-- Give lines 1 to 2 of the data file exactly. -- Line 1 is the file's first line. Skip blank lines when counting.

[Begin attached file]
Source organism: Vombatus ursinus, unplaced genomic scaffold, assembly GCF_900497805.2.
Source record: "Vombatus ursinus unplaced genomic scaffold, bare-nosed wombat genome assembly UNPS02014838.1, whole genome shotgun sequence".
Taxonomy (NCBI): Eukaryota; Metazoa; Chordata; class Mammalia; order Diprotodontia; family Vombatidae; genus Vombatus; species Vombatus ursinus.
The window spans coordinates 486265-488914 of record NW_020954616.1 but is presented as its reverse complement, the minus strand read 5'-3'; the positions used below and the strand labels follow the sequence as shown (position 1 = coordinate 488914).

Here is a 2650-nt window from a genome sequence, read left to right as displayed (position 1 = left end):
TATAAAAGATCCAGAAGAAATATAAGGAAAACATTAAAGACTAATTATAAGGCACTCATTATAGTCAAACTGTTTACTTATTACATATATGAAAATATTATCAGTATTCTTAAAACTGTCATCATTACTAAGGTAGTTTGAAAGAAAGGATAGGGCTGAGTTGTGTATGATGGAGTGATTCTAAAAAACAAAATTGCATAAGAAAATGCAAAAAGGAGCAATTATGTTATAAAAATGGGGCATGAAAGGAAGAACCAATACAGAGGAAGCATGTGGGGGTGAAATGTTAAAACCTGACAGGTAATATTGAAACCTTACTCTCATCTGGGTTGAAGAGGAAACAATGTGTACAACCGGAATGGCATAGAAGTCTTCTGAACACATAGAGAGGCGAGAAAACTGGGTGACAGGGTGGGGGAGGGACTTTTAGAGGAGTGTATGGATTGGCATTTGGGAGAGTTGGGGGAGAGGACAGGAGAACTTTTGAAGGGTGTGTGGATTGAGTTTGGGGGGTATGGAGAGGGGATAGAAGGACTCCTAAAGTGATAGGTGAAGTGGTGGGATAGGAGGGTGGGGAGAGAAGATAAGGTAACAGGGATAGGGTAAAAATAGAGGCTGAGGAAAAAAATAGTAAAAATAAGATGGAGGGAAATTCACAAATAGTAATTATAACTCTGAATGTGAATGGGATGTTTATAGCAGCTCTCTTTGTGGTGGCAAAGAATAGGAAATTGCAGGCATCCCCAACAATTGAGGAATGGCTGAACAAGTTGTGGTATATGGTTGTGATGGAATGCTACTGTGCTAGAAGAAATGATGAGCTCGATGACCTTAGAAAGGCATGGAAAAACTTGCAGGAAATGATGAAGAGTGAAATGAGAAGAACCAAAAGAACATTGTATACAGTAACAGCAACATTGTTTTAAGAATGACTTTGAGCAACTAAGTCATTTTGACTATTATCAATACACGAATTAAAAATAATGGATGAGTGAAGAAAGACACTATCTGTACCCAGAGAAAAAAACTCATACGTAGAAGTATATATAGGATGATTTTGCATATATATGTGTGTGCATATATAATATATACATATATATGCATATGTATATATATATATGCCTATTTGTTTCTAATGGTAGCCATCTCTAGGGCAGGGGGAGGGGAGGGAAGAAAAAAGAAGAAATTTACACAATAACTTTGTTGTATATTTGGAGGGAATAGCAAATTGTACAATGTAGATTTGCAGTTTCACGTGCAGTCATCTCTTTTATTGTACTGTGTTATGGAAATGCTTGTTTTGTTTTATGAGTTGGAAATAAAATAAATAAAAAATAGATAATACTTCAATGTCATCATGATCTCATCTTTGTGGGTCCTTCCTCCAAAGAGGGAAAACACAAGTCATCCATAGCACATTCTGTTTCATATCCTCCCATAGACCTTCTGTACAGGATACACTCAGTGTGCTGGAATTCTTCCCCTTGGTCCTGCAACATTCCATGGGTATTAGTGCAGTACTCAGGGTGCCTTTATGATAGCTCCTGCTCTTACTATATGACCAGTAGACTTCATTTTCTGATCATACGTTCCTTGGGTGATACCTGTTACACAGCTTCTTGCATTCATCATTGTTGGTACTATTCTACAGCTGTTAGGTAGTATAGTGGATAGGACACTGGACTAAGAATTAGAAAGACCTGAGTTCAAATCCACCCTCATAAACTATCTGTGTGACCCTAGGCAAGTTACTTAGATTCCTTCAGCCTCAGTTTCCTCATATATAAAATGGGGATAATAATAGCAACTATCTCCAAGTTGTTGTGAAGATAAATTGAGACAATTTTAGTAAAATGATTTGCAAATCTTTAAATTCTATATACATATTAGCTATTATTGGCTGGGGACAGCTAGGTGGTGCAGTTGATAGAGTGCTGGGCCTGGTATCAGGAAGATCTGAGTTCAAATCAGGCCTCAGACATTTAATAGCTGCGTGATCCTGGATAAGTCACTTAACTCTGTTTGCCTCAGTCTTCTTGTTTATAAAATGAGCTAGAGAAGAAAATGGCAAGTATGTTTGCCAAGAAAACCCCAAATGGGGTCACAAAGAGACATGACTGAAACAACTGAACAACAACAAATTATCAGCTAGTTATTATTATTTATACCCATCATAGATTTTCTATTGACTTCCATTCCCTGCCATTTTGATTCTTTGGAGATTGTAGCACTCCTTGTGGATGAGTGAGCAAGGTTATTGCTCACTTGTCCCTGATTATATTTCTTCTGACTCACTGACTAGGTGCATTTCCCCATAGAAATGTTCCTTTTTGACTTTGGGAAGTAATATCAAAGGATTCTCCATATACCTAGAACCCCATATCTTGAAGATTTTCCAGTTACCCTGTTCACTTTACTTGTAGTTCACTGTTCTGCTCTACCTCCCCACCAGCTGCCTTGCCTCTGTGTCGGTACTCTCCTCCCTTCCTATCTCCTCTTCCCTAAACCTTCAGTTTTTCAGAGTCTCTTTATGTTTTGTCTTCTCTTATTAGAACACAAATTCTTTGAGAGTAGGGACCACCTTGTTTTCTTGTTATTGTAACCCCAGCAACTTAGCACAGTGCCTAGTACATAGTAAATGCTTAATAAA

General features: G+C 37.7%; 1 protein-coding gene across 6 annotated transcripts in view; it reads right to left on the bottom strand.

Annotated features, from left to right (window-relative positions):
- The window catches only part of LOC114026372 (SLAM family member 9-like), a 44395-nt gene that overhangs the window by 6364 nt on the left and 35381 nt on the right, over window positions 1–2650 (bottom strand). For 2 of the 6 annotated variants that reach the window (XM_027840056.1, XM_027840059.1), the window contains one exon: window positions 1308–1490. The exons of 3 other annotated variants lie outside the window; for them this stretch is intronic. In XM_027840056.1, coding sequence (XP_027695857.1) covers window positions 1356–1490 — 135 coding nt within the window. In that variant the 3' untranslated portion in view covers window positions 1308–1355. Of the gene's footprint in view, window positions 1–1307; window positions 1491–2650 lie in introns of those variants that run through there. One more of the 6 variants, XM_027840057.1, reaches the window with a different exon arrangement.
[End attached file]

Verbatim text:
Source organism: Vombatus ursinus, unplaced genomic scaffold, assembly GCF_900497805.2.
Source record: "Vombatus ursinus unplaced genomic scaffold, bare-nosed wombat genome assembly UNPS02014838.1, whole genome shotgun sequence".